U.S. Jobless Claims Are Near Decade Lows

What Do Jobless Claims Mean to the U.S. Economy?

The number of Americans filing applications for unemployment benefits rose last week, maintaining a pattern of gains and losses around decade lows that signals firings remain muted.

Jobless claims climbed by 10,000 to 277,000 in the week ended Sept. 26, a report from the Labor Department showed Thursday. The median forecast of 48 economists surveyed by Bloomberg called for 271,000. The four-week moving average fell to the lowest level in almost two months and the total number of people receiving benefits was the smallest in 15 years.

Employers are retaining staff amid solid domestic demand, one reason why claims have been hovering near historically low levels even as overseas markets languish. Labor Department data on Friday may show payrolls climbed by about 200,000 workers in September after a 173,000 gain, according to the Bloomberg survey.

“Layoff activity remains modest,” said Tom Simons, an economist at Jefferies LLC in New York, who projected claims would rise to 275,000. “Labor-market conditions are pretty tight. The slack continues to decline.”

Economists’ estimates in the Bloomberg survey for weekly jobless claims ranged from 260,000 to 286,000. The previous week’s figure was unrevised at 267,000.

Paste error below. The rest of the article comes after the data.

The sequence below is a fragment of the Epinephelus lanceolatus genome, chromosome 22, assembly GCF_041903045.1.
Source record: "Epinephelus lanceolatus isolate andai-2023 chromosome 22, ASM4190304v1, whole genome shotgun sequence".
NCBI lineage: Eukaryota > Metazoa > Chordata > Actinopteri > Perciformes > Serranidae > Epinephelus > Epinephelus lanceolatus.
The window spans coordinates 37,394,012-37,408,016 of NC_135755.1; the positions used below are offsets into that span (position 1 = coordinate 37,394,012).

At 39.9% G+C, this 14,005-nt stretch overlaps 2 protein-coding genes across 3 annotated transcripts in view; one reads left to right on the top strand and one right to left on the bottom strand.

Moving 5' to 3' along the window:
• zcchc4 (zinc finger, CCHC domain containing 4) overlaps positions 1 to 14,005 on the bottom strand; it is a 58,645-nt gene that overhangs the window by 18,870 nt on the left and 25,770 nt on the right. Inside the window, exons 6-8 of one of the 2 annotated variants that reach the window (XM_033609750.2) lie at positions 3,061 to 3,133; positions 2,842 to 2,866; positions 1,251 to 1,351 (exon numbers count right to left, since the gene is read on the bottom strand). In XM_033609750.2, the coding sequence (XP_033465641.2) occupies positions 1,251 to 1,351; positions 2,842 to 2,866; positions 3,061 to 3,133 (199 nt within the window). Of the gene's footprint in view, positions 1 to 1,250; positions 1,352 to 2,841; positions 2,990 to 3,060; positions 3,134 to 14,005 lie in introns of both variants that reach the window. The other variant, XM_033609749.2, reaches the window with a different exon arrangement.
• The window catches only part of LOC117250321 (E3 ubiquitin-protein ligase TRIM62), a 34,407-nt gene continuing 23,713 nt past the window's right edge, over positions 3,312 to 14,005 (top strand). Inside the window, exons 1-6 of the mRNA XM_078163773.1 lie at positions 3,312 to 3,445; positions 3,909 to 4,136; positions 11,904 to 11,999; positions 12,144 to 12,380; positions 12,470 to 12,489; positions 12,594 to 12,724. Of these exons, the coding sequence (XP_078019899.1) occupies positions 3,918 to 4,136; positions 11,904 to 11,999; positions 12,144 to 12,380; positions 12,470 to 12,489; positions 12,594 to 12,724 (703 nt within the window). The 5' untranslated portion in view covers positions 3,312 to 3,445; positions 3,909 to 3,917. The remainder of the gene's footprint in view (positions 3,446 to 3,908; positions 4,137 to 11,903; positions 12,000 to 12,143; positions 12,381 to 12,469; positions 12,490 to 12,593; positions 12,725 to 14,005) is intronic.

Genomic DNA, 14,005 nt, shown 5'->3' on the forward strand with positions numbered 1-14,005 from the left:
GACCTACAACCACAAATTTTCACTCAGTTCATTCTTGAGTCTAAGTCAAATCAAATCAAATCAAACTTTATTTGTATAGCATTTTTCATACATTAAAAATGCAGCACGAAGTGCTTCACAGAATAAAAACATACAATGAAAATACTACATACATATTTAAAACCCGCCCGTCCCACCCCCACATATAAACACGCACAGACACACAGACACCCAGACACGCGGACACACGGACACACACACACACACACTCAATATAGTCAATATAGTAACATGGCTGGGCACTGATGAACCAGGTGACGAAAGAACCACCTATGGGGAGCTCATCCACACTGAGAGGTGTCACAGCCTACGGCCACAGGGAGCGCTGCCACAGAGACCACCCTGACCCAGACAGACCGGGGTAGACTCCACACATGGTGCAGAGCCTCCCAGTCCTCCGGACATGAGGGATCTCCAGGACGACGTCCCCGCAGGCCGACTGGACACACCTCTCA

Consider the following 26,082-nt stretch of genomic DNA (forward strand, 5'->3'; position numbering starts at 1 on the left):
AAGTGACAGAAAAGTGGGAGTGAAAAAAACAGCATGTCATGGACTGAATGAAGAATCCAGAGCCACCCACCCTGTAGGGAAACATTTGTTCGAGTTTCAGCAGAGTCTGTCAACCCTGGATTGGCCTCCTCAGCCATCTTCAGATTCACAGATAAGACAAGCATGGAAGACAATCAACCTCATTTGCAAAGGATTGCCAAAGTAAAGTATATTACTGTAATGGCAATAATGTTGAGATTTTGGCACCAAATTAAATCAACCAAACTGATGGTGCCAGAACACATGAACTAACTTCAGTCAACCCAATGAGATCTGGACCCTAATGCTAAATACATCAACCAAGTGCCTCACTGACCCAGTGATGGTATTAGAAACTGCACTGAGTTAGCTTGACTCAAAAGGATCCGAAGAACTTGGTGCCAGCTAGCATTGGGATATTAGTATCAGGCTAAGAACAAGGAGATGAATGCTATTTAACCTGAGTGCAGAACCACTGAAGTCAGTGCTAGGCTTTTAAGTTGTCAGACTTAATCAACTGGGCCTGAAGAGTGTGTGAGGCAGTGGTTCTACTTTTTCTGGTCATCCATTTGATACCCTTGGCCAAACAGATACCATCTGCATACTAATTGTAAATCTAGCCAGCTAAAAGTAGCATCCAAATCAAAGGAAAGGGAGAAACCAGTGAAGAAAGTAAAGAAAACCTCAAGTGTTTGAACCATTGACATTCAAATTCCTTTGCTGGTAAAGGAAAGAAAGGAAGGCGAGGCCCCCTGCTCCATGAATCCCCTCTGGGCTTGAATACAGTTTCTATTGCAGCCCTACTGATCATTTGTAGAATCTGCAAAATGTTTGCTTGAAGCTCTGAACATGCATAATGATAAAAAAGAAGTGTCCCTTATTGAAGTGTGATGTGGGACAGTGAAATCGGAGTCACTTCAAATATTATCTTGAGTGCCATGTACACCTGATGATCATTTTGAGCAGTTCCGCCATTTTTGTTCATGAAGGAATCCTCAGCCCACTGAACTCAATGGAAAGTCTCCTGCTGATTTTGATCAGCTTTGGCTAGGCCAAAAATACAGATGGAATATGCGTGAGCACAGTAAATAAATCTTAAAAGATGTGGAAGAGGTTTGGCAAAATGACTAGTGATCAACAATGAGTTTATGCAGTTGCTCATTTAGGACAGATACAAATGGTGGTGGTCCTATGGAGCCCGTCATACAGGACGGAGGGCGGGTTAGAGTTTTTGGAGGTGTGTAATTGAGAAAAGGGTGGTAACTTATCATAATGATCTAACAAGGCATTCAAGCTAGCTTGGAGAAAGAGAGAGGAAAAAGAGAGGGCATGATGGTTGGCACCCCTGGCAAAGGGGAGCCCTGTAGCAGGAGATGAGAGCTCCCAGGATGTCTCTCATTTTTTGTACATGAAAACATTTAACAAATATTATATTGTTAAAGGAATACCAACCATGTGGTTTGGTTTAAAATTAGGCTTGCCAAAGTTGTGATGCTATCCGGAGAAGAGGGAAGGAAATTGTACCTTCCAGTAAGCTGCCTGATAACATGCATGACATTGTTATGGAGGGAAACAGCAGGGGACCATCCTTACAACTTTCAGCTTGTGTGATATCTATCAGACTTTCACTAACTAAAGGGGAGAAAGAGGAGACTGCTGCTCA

The four-week moving average, a less volatile measure than the weekly claims numbers, decreased to 270,750 last week, the lowest since early August, from 271,750.

Continuing Claims

The number of people continuing to receive jobless benefits dropped by 53,000 to 2.19 million in the week ended Sept. 19, the fewest since November 2000. The unemployment rate among people eligible for benefits declined to 1.6 percent, the lowest since mid July. These data are reported with a one-week lag.

Claims were estimated for Nevada last week and otherwise there was nothing unusual in the data, according to the Labor Department.

Initial jobless claims reflect weekly firings, and a sustained low level of applications has typically coincided with faster job gains. Many layoffs may also reflect company- or industry-specific causes, such as cost-cutting or business restructuring, rather than underlying labor market trends.

Since early March, claims have been below the 300,000 level that economists say is typically consistent with an improving job market. In addition, steady growth in payrolls and more job openings are helping to sustain household spending, the biggest part of the economy.

Federal Reserve policy makers, who kept interest rates near zero when they met last month, noted global economic and financial market headwinds while citing improvement in the labor market.

The September payrolls report due Friday may also show the unemployment rate probably held at 5.1 percent, the lowest since April 2008, according to the Bloomberg survey median.

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